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Sport Srinivas Gowda: ‘India’s Usain Bolt’ says no to national trials


The sports area

Sport Srinivas Gowda: ‘India’s Usain Bolt’ says no to national trials

Image copyright Annu Pai Image caption Srinivas Gowda also praised the efforts of his teammates, the two buffalo An Indian buffalo racer who is being compared to Olympic sprinter Usain Bolt has rejected an official offer inviting him to participate in national trials. Srinivas Gowda, 28, broke the record in Kambala, a sport where people…

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Sport Srinivas Gowda: ‘India’s Usain Bolt’ says no to national trials

Sport

sport Srinivas Gowda in his winning Kambala raceImage copyright
Annu Pai

Image caption

Srinivas Gowda also praised the efforts of his teammates, the two buffalo

An Indian buffalo racer who is being compared to Olympic sprinter Usain Bolt has rejected an official offer inviting him to participate in national trials.

Srinivas Gowda, 28, broke the record in Kambala, a sport where people sprint 142m through paddy fields with buffalo.

He is said to have finished in 13.42 seconds, while Bolt holds the world 100m record of 9.58 seconds.

News of his feat spread through local news and social media, prompting an offer from the sports minister.

But Mr Gowda told BBC Hindi that he will not be able to go for the national sprint trials. “I have injured my leg and my focus is on Kambala. I am used to running with buffalo in the paddy fields,” he said.

Mr Gowda ran the race in a village in the southern state of Karnataka earlier this month. But videos of the record-breaking race started to go viral only late last week, sparking a flurry of tweets and drawing the attention of sports officials and politicians.

Sports Minister Kiren Rijiju tweeted on Saturday, saying that they had arranged for Mr Gowda’s train tickets so he could travel to the centre run by the Sports Authority of India (SAI) where the trials would happen.

Prof Gunapala Kadamba, founder-secretary of the Kambala Academy, said that this was a “great honour” for Kambala but unfortunately Mr Gowda would not be immediately available for trials.

“The problem is that he has Kambala [races] on the next three Saturdays,” Prof Kadamba said. “That is a commitment that he cannot go back on under any circumstances. So we are not rejecting the offer. Maybe he can go for trials at a later stage.”

Several local newspapers and journalists compared Mr Gowda’s performance to Bolt’s world record time.

But Prof Kadamba cautioned against this. “They [Olympic event monitors] have more scientific methods and better electronic equipment to measure speed,” he said.

Experts have also said that the Bolt comparison is inaccurate as Mr Gowda’s speed was generated by the buffalos he was running with. The animals are known to reach speeds of around 35mph (56 km/h), which is significantly faster than even Bolt’s record-breaking feat.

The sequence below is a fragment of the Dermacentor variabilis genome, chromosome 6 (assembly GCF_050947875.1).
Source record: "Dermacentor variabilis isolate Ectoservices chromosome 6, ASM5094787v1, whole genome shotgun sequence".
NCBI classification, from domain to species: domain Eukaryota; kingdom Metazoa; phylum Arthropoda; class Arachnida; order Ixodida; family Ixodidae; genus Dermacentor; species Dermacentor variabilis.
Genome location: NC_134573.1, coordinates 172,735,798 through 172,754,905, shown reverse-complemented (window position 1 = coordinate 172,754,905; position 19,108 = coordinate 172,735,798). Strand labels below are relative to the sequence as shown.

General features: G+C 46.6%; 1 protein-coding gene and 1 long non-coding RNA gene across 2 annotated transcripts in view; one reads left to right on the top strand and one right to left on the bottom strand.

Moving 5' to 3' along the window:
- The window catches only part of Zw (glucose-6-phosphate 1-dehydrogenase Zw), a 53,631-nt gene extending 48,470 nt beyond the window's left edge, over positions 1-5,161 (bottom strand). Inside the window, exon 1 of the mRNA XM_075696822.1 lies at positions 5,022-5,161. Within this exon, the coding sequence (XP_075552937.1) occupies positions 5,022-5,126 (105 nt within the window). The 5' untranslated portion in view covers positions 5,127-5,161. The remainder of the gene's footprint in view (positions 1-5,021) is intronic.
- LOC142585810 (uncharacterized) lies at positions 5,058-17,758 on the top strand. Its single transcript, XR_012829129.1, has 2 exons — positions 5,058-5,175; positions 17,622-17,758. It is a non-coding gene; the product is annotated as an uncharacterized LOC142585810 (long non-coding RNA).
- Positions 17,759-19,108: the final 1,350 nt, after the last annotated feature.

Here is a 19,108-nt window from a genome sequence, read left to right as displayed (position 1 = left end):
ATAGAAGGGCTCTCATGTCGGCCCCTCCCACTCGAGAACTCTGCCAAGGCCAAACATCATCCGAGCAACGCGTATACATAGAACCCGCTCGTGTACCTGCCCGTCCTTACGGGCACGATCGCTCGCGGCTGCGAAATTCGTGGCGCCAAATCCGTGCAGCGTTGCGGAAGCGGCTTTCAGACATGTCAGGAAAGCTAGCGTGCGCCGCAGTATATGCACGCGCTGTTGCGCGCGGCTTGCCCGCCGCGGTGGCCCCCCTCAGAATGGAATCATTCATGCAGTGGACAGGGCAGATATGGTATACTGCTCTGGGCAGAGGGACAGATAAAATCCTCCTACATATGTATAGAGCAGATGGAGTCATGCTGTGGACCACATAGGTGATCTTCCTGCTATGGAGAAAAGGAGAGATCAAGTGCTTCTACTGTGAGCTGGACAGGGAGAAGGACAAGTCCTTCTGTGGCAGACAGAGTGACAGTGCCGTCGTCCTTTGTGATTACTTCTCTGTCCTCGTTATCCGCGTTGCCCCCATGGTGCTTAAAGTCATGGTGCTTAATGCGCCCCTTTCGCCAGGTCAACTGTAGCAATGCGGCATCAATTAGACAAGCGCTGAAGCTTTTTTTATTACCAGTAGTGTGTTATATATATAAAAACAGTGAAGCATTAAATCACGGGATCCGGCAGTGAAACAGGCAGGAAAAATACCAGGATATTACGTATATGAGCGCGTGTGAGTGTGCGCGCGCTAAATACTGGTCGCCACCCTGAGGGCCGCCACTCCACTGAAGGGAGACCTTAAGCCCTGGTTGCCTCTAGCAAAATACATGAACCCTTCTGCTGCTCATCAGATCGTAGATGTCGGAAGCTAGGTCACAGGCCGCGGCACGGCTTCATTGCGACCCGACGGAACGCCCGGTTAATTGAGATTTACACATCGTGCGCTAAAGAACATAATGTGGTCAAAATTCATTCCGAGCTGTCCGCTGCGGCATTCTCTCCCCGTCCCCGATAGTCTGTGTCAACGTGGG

Mr Gowda, who earns his living as a construction worker, has been participating in Kambala for seven years. “I got interested in it because I used to watch Kambala during my school days,” he said.

When asked about his win, he said he was excited and praised his teammates – the two buffalo he ran alongside – for doing so well.

Sport What is Kambala?

Kambala, which roughly translates to “paddy-growing mud field” in the local language Tulu, is a traditional sport originating from part of Karnataka’s coast.

Participants sprint through a field, which is normally either 132m or 142m, with two buffalo that are tethered together.

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In the past, past the sport has attracted strong criticism from international animal rights groups.

In 2014, India’s Supreme Court issued a ban on races with bulls, prompted primarily by campaigns against the practice of Jallikattu, a form of bull-fighting from the neighbouring state of Tamil Nadu.

Image copyright
Annu Pai

Image caption

Mr Gowda praised his teammates – the two buffalo he ran alongside – for doing so well

Two years later, Karnataka’s state court issued an interim order stopping all Kambala events.

Prof Kadamba said that the organising body had responded to this, updating the sport in order to make it more humane.

He said their current and former students – including Mr Gowda – are now taught how to deal with buffalo “in a humane manner without unnecessarily hurting the animal”.

In 2018, the state started allowing Kambala races to take part again, but issued several conditions – including a ban on the use of whips.

But the practice is still under threat. International animal rights group Peta has a petition pending in the Supreme Court, arguing that Karnataka’s reinstatement of Kambala was illegal.

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